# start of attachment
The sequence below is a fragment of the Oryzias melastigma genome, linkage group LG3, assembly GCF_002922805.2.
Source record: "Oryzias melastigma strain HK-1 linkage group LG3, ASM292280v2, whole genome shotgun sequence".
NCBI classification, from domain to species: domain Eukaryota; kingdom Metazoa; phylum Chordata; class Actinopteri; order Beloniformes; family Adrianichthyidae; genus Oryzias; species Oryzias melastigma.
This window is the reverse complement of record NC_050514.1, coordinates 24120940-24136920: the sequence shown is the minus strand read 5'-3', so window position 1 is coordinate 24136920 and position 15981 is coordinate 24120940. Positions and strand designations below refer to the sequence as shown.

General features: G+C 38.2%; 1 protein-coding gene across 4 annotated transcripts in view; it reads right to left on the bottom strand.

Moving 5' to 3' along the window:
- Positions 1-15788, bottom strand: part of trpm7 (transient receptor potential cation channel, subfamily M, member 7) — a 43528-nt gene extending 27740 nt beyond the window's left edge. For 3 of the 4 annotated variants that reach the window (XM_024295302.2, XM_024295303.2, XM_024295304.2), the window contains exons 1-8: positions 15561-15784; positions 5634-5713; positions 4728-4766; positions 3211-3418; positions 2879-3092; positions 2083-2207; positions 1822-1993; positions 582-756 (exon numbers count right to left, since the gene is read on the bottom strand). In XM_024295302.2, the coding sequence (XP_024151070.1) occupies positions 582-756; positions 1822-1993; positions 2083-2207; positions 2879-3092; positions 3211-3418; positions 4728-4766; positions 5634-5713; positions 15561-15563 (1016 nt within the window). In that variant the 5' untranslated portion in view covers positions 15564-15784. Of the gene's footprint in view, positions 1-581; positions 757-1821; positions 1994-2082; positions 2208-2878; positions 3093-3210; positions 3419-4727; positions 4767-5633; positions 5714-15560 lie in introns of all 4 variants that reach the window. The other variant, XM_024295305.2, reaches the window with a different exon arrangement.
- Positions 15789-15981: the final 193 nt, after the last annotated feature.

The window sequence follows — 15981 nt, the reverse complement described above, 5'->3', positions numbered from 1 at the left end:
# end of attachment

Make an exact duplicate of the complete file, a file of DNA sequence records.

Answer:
The sequence below is a fragment of the Oryzias melastigma genome, linkage group LG3, assembly GCF_002922805.2.
Source record: "Oryzias melastigma strain HK-1 linkage group LG3, ASM292280v2, whole genome shotgun sequence".
NCBI classification, from domain to species: domain Eukaryota; kingdom Metazoa; phylum Chordata; class Actinopteri; order Beloniformes; family Adrianichthyidae; genus Oryzias; species Oryzias melastigma.
This window is the reverse complement of record NC_050514.1, coordinates 24120940-24136920: the sequence shown is the minus strand read 5'-3', so window position 1 is coordinate 24136920 and position 15981 is coordinate 24120940. Positions and strand designations below refer to the sequence as shown.

General features: G+C 38.2%; 1 protein-coding gene across 4 annotated transcripts in view; it reads right to left on the bottom strand.

Moving 5' to 3' along the window:
- Positions 1-15788, bottom strand: part of trpm7 (transient receptor potential cation channel, subfamily M, member 7) — a 43528-nt gene extending 27740 nt beyond the window's left edge. For 3 of the 4 annotated variants that reach the window (XM_024295302.2, XM_024295303.2, XM_024295304.2), the window contains exons 1-8: positions 15561-15784; positions 5634-5713; positions 4728-4766; positions 3211-3418; positions 2879-3092; positions 2083-2207; positions 1822-1993; positions 582-756 (exon numbers count right to left, since the gene is read on the bottom strand). In XM_024295302.2, the coding sequence (XP_024151070.1) occupies positions 582-756; positions 1822-1993; positions 2083-2207; positions 2879-3092; positions 3211-3418; positions 4728-4766; positions 5634-5713; positions 15561-15563 (1016 nt within the window). In that variant the 5' untranslated portion in view covers positions 15564-15784. Of the gene's footprint in view, positions 1-581; positions 757-1821; positions 1994-2082; positions 2208-2878; positions 3093-3210; positions 3419-4727; positions 4767-5633; positions 5714-15560 lie in introns of all 4 variants that reach the window. The other variant, XM_024295305.2, reaches the window with a different exon arrangement.
- Positions 15789-15981: the final 193 nt, after the last annotated feature.

The window sequence follows — 15981 nt, the reverse complement described above, 5'->3', positions numbered from 1 at the left end: